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When a battery is subject to overcharging or overdischarging (including attempts to recharge a primary cell), it may vent hydrogen. It seems that every type of electrochemical battery I've read about or used specifically emits hydrogen under these circumstances.

Why is hydrogen emitted in all cases, and not some other gas or chemical? What role does hydrogen play in electrochemical batteries that other chemicals can't?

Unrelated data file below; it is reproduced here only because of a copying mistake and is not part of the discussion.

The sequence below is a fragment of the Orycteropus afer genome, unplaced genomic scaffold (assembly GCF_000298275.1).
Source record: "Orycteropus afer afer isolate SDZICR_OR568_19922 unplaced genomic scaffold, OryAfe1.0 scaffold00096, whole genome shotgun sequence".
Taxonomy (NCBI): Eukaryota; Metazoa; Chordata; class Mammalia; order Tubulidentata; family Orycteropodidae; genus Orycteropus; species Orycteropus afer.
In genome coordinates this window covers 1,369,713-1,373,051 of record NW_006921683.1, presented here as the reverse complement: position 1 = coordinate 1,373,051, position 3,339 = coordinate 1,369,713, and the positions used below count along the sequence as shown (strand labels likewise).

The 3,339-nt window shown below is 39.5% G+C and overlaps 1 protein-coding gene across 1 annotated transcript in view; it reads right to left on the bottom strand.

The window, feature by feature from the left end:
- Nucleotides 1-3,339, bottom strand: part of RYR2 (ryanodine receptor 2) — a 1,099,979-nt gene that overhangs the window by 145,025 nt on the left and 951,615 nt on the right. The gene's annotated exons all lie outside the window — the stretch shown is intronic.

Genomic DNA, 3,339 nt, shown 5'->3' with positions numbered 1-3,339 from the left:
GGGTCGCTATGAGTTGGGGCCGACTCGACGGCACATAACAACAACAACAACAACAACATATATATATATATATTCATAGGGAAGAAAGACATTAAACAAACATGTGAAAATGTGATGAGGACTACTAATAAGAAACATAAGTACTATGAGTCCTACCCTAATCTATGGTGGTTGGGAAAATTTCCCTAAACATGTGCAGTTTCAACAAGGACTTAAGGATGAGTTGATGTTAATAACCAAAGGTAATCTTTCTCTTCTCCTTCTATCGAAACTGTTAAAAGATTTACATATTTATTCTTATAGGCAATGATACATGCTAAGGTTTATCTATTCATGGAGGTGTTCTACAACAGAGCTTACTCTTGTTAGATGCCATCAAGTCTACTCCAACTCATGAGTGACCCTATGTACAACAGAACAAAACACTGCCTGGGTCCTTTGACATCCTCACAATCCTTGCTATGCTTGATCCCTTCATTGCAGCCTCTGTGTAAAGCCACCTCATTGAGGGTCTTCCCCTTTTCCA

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Lead storage batteries use an electrolyte of sulfuric acid and water. On overcharging you are electrolysing the water with emission of $\ce{H2}$ in one electrode and $\ce{O2}$ in the other.

Other batteries use molecules with H and Li. The idea is to use light elements so you can accumulate more charge for the weight.

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